‘Panama Hattie,’ a lovely shaded apricot daylily with coral watermark or halo around the throat is reblooming. ‘Forever Island,’ which was planted in late June but not yet flowered, is all budded up. I will protect this from frost at all costs to see the cream petals outlined in violet with an etched bluish lavender eyezone for the first time.

Despite the shortage of rain, don’t the hardy chrysanthemums look wonderful this year?

According to Rodale’s Illustrated Encyclopedia of Perennials, these members of the daisy family first hybridized by the Chinese have been wildly popular for nearly 2,500 years. Some mums are so top-heavy with flowers I’ve let them grow through small plant-support rings --- a grid of sturdy metal supported by stakes --- to keep them upright. An enemy of healthy mums is wet feet in winter.

Another winner are the Japanese or hybrida anemones, often thought of as an under-used backbone of the fall garden. Anemones are known as windflowers because the flower clusters are borne atop tall wiry stems that sway in the slightest breeze. I have several varieties of pink and a white anemone, but Andre’ Viette advertises ‘Kriemhilde,’ a 26-inch unusual salmon shade I want to try.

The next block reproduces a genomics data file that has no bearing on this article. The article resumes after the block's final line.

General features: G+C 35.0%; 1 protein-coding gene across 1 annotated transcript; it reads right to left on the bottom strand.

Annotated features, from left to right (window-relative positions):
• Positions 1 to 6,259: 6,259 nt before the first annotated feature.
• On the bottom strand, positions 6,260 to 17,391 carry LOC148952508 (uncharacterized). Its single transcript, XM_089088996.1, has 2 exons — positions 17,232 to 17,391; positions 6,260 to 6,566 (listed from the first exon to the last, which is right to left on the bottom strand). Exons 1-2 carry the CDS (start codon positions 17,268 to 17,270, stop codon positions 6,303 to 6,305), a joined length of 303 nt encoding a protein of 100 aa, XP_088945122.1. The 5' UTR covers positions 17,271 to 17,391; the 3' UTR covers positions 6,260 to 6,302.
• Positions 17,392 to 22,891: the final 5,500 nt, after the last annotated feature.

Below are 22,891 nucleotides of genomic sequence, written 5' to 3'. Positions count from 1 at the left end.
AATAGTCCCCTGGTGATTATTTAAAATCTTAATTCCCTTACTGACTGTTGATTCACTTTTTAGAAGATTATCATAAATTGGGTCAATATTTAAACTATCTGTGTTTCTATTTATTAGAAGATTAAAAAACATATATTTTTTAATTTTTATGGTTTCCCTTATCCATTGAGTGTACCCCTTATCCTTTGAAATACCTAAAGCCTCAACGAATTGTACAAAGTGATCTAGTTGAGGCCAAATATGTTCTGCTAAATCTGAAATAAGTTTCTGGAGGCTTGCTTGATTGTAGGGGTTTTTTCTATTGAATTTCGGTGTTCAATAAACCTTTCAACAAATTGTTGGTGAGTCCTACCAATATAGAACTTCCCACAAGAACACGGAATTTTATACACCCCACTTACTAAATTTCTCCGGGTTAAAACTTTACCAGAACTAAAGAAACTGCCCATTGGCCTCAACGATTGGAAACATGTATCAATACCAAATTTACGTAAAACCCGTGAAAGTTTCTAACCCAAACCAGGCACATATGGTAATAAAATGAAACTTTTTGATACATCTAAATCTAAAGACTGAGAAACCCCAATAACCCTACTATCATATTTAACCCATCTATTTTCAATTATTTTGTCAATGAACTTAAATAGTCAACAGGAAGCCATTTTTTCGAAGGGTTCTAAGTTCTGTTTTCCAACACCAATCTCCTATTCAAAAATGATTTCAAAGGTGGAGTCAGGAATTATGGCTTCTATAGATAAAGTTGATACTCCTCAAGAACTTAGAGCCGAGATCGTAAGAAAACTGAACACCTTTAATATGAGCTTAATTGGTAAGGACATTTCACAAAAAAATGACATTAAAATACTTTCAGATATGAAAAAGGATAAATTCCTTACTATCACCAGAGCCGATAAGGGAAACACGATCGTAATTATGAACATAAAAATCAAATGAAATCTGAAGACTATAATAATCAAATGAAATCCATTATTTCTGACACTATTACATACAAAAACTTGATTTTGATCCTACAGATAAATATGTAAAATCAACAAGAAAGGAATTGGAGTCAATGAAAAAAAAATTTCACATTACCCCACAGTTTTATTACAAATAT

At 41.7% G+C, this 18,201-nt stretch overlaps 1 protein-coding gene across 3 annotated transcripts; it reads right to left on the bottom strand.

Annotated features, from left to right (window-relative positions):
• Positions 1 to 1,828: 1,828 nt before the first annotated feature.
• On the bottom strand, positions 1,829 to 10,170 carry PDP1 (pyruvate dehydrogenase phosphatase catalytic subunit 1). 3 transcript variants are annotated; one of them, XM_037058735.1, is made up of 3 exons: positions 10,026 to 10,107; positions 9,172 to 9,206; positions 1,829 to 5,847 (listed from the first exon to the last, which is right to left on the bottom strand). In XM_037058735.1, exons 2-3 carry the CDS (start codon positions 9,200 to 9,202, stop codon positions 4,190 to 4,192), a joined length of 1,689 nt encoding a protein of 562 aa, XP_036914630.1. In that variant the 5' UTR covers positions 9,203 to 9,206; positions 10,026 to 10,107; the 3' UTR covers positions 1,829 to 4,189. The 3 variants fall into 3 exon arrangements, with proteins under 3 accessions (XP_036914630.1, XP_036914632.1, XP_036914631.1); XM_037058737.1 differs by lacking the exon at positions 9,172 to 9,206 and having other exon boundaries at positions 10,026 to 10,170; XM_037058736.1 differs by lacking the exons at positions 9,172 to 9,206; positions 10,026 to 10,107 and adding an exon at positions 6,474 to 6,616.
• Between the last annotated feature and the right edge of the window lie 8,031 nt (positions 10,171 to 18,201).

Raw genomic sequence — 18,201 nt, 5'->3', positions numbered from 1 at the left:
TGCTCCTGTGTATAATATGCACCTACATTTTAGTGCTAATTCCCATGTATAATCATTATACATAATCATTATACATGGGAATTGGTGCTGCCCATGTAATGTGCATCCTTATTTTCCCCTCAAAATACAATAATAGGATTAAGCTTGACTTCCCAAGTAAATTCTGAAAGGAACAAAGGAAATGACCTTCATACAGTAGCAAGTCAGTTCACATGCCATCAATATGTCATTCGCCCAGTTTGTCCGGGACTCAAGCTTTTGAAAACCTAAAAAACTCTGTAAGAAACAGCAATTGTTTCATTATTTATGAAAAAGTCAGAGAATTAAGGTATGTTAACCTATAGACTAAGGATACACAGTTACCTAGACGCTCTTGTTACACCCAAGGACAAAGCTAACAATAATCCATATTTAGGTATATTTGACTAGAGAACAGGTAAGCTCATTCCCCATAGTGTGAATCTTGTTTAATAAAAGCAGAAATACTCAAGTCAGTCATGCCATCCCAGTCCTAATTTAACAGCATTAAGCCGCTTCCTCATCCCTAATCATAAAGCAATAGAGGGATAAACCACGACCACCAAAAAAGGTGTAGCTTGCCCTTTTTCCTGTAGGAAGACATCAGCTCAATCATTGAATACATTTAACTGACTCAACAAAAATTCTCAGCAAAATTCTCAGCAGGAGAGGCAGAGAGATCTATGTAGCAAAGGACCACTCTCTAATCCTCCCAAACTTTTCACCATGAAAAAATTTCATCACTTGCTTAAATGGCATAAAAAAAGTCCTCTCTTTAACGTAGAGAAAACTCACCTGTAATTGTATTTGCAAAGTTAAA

Anemones like part-shade but can take full sun; they will spread but the babies either can be pulled out and composted, given away or potted up to move elsewhere.

With many of my best hostas half their size or all but disappeared this year in the drought, the striking gold-leaf ‘Zounds’ really stands out for its vigor. A mature plant will grow about 20 inches high and 40 inches wide. The leaves are cupped, puckered, have good slug resistance and can take a bit more sun.

Another good performer, this one gold with hints of lime/chartreuse, is ‘Kiwi Gold Rush.’ Not commonly found (I can’t remember how I got it), a picture is available at The healthy medium clump is eye-catching and never wavered in the heat.

The 2003 Hosta of the Year will be ‘Regal Splendor,’ a sport or mutation of ‘Krossa Regal’ having the same vase shape and blue/green leaves but yellow-cream margins.

I find this choice odd because the 2000 Hosta of the Year was ‘Sagae,’ a vase-shaped plant with blue/green leaves and wavy yellow margins. ‘Sagae’ is lovely, and I haven’t seen ‘Regal Splendor,’ but aren’t there enough unusual hostas out of 2,000 around that they have to pick two that look alike?